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You are here: Home Opinion Paula I. Bryant The rest of the story

The rest of the story

In recent weeks, much has been written and said about the $33,404 in compensation former School Superintendent Paul Stapleton received when he retired from the school system on June 30 of this year.

He collected lump sum payments of $26,733.08 in May and $6,671.68 in June  for unused vacation and sick leave days, respectively.

What hasn’t been discussed or published, however, is how much money the former school superintendent helped bring into the county school coffers in the form of grants he applied for and received on behalf of the school system.

Former state police officer and former ED-6 school board member D. H. “Mac” McDowell Jr. brought this matter to our attention last week saying the public needs to know that during most of Paul Stapleton’s tenure as superintendent, between 2004 and 2011, a total of $7,224,152 in local grants and  $15,350,000 in regional grants were secured.

The former school board member provided the following breakdown of locally funded grants:

• Between 2004-2011, Halifax County Public Schools Education Foundation received grant funding of $1.4 million;

• In 2009, ProEngineer CAD Program got a $1 million grant;

• In 2007 an $894,330 grant was received for Teaching American History;

• In 2004, a Smaller Learning Communities grant was received totaling $799,755;

• Between 2010-2013, Sinai Elementary was awarded a 21st Century After School Learning Program grant for $600,000;

• From 2009-2012, Halifax County High School was awarded a 21st Century After School Learning Program grant for $540,000;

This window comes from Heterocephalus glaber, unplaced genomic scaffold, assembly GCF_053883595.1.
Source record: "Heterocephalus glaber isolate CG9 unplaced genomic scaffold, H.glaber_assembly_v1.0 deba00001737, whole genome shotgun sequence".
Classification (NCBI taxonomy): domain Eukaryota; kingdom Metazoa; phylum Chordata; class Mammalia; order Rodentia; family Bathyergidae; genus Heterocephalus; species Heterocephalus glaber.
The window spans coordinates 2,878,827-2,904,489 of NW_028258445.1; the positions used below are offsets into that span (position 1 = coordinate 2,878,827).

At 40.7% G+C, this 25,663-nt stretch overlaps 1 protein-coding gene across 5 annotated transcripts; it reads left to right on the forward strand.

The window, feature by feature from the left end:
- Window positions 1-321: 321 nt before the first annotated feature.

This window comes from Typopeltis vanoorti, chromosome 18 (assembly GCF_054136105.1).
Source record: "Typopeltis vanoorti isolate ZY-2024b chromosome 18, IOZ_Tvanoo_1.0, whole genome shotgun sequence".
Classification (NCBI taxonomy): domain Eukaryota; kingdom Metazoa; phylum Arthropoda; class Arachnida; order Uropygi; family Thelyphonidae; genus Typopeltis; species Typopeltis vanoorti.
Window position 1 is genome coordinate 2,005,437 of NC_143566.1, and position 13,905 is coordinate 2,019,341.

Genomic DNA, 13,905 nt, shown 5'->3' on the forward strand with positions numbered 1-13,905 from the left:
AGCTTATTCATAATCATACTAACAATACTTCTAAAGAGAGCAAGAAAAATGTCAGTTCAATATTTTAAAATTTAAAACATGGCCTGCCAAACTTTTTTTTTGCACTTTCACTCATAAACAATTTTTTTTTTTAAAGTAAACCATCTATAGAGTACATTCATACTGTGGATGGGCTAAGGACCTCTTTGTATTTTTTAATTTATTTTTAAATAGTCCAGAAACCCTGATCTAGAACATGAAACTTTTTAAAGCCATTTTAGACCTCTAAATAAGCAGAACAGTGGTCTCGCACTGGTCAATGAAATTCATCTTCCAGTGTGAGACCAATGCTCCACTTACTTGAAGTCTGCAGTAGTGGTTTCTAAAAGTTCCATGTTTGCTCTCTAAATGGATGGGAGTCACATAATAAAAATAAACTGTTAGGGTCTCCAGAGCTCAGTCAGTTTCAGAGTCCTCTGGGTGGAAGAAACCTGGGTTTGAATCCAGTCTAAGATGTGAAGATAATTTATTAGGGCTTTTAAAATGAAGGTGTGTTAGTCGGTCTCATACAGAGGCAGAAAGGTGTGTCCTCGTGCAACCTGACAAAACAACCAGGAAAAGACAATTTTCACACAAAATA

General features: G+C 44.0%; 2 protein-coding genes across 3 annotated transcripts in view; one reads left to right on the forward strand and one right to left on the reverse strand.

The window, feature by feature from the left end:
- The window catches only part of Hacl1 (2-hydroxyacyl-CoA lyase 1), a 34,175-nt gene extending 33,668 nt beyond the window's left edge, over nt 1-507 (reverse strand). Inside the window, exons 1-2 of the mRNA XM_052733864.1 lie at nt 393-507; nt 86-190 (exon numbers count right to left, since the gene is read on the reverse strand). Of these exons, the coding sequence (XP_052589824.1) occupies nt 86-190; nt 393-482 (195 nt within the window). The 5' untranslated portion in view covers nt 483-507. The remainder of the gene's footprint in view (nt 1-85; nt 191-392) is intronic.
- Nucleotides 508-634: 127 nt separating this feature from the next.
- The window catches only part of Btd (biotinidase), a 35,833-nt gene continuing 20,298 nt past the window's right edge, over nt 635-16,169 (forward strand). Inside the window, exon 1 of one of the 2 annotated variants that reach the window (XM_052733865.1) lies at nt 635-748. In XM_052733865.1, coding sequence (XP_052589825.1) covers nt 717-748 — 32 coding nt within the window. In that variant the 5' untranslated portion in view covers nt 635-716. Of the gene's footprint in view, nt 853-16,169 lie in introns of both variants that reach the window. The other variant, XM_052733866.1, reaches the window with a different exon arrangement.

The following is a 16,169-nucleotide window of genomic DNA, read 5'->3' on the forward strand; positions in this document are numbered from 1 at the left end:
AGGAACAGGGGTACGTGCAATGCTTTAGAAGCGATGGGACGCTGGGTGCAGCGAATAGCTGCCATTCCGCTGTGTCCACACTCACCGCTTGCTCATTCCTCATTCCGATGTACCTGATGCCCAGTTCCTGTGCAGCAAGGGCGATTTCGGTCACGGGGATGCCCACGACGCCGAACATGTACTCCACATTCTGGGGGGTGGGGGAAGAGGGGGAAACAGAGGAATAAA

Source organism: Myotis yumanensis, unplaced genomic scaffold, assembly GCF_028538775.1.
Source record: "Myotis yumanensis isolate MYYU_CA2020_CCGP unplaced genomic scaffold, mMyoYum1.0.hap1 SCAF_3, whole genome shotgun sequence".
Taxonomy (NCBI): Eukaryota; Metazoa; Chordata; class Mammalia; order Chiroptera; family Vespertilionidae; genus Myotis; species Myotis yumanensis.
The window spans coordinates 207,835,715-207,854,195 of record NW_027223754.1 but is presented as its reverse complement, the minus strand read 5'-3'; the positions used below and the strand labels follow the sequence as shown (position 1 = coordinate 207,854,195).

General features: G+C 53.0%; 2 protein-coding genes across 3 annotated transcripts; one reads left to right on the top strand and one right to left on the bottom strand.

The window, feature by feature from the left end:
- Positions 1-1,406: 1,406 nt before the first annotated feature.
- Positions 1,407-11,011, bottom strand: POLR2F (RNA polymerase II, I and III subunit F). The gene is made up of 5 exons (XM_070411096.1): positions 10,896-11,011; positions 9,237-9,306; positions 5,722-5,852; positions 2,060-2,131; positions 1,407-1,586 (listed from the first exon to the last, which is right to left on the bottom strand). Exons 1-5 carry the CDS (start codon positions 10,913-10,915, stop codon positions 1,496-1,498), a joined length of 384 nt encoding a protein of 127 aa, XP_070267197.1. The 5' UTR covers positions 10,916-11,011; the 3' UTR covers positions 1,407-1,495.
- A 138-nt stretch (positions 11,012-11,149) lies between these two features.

• From 2009-2012, Halifax County Middle School was awarded a 21st Century After School Learning Program grant for $540,000;

• In 2009, Southside Virginia Community College Motorcycle Technician Shop was awarded a $500,000 grant;

• In 2007, the school system received a Dominion Power grant for $300,000;

• In 2011, a $269,067 grant was secured for a VCU Math Specialist;

• In 2009, the school system got a $100,000 Governor’s CTE Academy grant;

• In 2009, Lowe’s Foundation awarded the school system a $75,000 grant;

• Between 2006-2010, the school system received a $60,000 Virginia Farm Bureau Insurance grant;

• In 2007, Scottsburg Elementary got a science lab thanks to a grant for $50,000;

• In 2011, the school system got another $38,000 grant for the Governor’s CTE Academy;

• In 2008, a $25,000 grant was awarded for Beyond Question Technology (Clickers);

• In 2009, an Alcoa grant for $7,000 was received;

• In 2006, the school system received a $5,000 (Japanese) Department of State International Exchange grant;

• In 2008, a $5,000 grant was awarded for Virginia Career Education;

• In 2008, the system received a $5,000 grant from the Virginia Department of Educational Technology;

• In 2006, the Chastain Home awarded the schools a $5,000 grant;

• In 2009, WoodLINKS received a $5,000 grant; and

• In 2008, a $1,000 grant was awarded for the Robotics Competition.

Regional grants applied for and received during the former school superintendent’s time in office include the following:

• In 2007, the Digispired Middle School received $1.9 million in grant funding;

• In 2009, a $250,000 grant was awarded ODU Math; and

•  In 2006, the county school system received a $13.2 million grant for the National Math and Science Initiative for Advanced Placement.

Former school board trustee McDowell also points out during Stapleton’s time as superintendent, he made it possible for 236 students to earn associate degrees before graduating high school, and 352 First Year Study Certificates were awarded for a total of 66,621 college credits earned over the seven-year period. 

(And these numbers don’t include any of the students who graduated in the class of 2012 with associate degrees and First Year Certificates.)

Translated, if these high school students had attended a community college to take the same classes, they would have paid $101 for each of the 66,261 credits for a total tuition savings of $6,692,361.

If the credits had been taken at a Virginia four-year university or college at a rate of $278 per credit hour during this same period, tuition savings amount to $18,420,558.

And as Paul Harvey so famously used to say, now you’ve heard “the rest of the story. Good day.”